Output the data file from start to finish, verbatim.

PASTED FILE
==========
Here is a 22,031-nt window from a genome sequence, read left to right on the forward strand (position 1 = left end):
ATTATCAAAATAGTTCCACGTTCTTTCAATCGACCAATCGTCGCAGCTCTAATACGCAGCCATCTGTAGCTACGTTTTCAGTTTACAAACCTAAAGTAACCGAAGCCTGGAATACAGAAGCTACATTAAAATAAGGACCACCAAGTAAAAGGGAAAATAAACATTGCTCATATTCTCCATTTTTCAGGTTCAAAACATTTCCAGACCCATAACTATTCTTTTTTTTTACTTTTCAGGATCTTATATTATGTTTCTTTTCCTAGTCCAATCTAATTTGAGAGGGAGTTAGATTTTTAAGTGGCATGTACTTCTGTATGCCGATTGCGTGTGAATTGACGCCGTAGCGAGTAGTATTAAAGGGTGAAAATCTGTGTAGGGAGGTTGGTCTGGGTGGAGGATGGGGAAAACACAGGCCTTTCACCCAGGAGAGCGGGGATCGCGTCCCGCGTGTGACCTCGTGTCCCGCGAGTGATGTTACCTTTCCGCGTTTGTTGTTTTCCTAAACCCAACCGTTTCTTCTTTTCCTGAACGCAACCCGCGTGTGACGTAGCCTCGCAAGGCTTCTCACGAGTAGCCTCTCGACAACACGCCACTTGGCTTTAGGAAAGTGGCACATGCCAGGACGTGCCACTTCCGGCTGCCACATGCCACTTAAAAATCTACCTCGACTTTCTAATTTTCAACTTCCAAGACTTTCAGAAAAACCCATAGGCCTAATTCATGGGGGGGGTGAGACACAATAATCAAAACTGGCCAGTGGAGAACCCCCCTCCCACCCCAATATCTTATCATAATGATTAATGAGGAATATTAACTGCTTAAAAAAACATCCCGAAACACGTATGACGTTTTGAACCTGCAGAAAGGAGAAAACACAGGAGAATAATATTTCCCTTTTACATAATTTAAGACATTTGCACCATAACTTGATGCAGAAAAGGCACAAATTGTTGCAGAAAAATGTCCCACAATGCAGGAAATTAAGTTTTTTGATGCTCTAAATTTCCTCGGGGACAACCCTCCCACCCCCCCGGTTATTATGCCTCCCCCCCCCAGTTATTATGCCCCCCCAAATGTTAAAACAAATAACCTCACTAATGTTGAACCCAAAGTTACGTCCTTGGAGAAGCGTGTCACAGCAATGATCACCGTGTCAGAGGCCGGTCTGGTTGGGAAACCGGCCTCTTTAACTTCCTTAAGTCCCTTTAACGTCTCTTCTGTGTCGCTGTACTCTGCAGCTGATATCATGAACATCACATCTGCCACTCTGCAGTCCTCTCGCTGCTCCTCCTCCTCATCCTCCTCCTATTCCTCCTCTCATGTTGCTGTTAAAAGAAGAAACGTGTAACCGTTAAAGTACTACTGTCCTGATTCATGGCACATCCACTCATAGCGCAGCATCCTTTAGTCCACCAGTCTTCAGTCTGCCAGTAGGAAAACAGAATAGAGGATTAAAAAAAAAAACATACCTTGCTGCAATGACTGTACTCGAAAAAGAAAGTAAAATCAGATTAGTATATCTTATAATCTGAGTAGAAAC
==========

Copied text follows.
Here is a 22,031-nt window from a genome sequence, read left to right on the forward strand (position 1 = left end):
ATTATCAAAATAGTTCCACGTTCTTTCAATCGACCAATCGTCGCAGCTCTAATACGCAGCCATCTGTAGCTACGTTTTCAGTTTACAAACCTAAAGTAACCGAAGCCTGGAATACAGAAGCTACATTAAAATAAGGACCACCAAGTAAAAGGGAAAATAAACATTGCTCATATTCTCCATTTTTCAGGTTCAAAACATTTCCAGACCCATAACTATTCTTTTTTTTTACTTTTCAGGATCTTATATTATGTTTCTTTTCCTAGTCCAATCTAATTTGAGAGGGAGTTAGATTTTTAAGTGGCATGTACTTCTGTATGCCGATTGCGTGTGAATTGACGCCGTAGCGAGTAGTATTAAAGGGTGAAAATCTGTGTAGGGAGGTTGGTCTGGGTGGAGGATGGGGAAAACACAGGCCTTTCACCCAGGAGAGCGGGGATCGCGTCCCGCGTGTGACCTCGTGTCCCGCGAGTGATGTTACCTTTCCGCGTTTGTTGTTTTCCTAAACCCAACCGTTTCTTCTTTTCCTGAACGCAACCCGCGTGTGACGTAGCCTCGCAAGGCTTCTCACGAGTAGCCTCTCGACAACACGCCACTTGGCTTTAGGAAAGTGGCACATGCCAGGACGTGCCACTTCCGGCTGCCACATGCCACTTAAAAATCTACCTCGACTTTCTAATTTTCAACTTCCAAGACTTTCAGAAAAACCCATAGGCCTAATTCATGGGGGGGGTGAGACACAATAATCAAAACTGGCCAGTGGAGAACCCCCCTCCCACCCCAATATCTTATCATAATGATTAATGAGGAATATTAACTGCTTAAAAAAACATCCCGAAACACGTATGACGTTTTGAACCTGCAGAAAGGAGAAAACACAGGAGAATAATATTTCCCTTTTACATAATTTAAGACATTTGCACCATAACTTGATGCAGAAAAGGCACAAATTGTTGCAGAAAAATGTCCCACAATGCAGGAAATTAAGTTTTTTGATGCTCTAAATTTCCTCGGGGACAACCCTCCCACCCCCCCGGTTATTATGCCTCCCCCCCCCAGTTATTATGCCCCCCCAAATGTTAAAACAAATAACCTCACTAATGTTGAACCCAAAGTTACGTCCTTGGAGAAGCGTGTCACAGCAATGATCACCGTGTCAGAGGCCGGTCTGGTTGGGAAACCGGCCTCTTTAACTTCCTTAAGTCCCTTTAACGTCTCTTCTGTGTCGCTGTACTCTGCAGCTGATATCATGAACATCACATCTGCCACTCTGCAGTCCTCTCGCTGCTCCTCCTCCTCATCCTCCTCCTATTCCTCCTCTCATGTTGCTGTTAAAAGAAGAAACGTGTAACCGTTAAAGTACTACTGTCCTGATTCATGGCACATCCACTCATAGCGCAGCATCCTTTAGTCCACCAGTCTTCAGTCTGCCAGTAGGAAAACAGAATAGAGGATTAAAAAAAAAAACATACCTTGCTGCAATGACTGTACTCGAAAAAGAAAGTAAAATCAGATTAGTATATCTTATAATCTGAGTAGAAAC